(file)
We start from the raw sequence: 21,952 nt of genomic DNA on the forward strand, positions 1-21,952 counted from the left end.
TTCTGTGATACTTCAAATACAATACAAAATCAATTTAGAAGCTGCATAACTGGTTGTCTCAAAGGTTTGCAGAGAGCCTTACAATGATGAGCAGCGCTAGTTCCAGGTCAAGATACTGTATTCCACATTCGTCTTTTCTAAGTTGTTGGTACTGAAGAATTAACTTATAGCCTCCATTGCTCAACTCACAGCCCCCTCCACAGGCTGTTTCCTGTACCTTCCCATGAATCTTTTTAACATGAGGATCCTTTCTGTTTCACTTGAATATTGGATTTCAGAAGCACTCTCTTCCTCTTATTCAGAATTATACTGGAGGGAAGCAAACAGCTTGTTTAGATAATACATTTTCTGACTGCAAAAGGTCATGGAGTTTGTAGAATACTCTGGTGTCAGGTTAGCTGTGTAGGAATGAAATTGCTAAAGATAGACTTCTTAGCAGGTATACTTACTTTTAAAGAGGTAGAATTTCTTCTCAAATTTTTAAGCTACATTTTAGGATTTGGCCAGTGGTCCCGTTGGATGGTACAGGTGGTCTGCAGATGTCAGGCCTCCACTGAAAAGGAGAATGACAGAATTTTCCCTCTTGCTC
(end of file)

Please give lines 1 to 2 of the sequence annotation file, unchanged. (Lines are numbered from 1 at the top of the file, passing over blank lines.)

We start from the raw sequence: 21,952 nt of genomic DNA on the forward strand, positions 1-21,952 counted from the left end.
TTCTGTGATACTTCAAATACAATACAAAATCAATTTAGAAGCTGCATAACTGGTTGTCTCAAAGGTTTGCAGAGAGCCTTACAATGATGAGCAGCGCTAGTTCCAGGTCAAGATACTGTATTCCACATTCGTCTTTTCTAAGTTGTTGGTACTGAAGAATTAACTTATAGCCTCCATTGCTCAACTCACAGCCCCCTCCACAGGCTGTTTCCTGTACCTTCCCATGAATCTTTTTAACATGAGGATCCTTTCTGTTTCACTTGAATATTGGATTTCAGAAGCACTCTCTTCCTCTTATTCAGAATTATACTGGAGGGAAGCAAACAGCTTGTTTAGATAATACATTTTCTGACTGCAAAAGGTCATGGAGTTTGTAGAATACTCTGGTGTCAGGTTAGCTGTGTAGGAATGAAATTGCTAAAGATAGACTTCTTAGCAGGTATACTTACTTTTAAAGAGGTAGAATTTCTTCTCAAATTTTTAAGCTACATTTTAGGATTTGGCCAGTGGTCCCGTTGGATGGTACAGGTGGTCTGCAGATGTCAGGCCTCCACTGAAAAGGAGAATGACAGAATTTTCCCTCTTGCTC